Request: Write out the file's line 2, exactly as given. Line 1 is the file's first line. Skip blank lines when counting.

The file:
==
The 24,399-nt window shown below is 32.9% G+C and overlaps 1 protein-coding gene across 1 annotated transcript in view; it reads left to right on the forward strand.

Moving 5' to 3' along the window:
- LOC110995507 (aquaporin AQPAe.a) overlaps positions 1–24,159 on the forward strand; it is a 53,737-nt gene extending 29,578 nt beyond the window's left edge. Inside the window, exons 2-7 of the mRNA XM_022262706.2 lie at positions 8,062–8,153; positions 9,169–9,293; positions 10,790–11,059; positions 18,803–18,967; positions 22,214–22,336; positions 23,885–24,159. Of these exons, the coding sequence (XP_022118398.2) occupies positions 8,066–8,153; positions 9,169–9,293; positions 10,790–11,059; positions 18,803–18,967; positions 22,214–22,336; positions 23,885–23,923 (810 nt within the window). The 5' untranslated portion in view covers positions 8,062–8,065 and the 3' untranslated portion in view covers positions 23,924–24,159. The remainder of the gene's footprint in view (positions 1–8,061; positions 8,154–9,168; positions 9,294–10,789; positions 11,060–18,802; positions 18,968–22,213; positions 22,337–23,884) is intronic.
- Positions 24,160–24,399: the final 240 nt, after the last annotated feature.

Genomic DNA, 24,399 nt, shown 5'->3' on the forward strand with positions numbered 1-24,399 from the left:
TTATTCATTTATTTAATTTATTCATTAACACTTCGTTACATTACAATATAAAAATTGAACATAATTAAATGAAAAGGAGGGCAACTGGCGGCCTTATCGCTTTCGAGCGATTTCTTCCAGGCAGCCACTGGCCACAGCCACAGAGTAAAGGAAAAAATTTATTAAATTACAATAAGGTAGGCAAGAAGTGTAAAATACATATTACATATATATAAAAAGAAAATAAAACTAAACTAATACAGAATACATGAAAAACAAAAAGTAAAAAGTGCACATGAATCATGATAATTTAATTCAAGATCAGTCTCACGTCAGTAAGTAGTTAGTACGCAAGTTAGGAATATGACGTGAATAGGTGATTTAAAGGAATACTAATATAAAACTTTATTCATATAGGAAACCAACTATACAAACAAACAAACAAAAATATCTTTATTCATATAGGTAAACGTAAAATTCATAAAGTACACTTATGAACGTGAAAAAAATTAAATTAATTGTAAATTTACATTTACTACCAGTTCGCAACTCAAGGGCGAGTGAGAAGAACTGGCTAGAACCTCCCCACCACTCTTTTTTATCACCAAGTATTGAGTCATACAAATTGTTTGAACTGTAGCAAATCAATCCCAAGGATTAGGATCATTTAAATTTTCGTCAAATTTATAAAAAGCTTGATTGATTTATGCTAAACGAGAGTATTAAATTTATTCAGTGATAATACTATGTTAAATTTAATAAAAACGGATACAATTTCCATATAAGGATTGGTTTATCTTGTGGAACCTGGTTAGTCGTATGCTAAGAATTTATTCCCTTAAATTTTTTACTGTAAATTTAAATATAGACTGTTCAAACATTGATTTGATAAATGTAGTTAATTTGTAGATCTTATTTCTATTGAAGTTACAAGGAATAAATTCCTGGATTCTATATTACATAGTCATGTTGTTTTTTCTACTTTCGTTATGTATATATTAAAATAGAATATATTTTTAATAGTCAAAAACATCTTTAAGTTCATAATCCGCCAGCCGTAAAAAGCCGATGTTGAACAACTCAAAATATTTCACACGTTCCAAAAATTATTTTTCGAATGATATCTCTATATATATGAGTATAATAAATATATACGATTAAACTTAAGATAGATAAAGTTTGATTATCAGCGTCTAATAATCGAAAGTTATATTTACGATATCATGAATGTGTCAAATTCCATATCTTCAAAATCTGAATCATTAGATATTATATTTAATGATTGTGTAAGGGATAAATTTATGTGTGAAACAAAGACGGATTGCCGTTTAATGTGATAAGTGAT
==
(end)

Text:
Moving 5' to 3' along the window: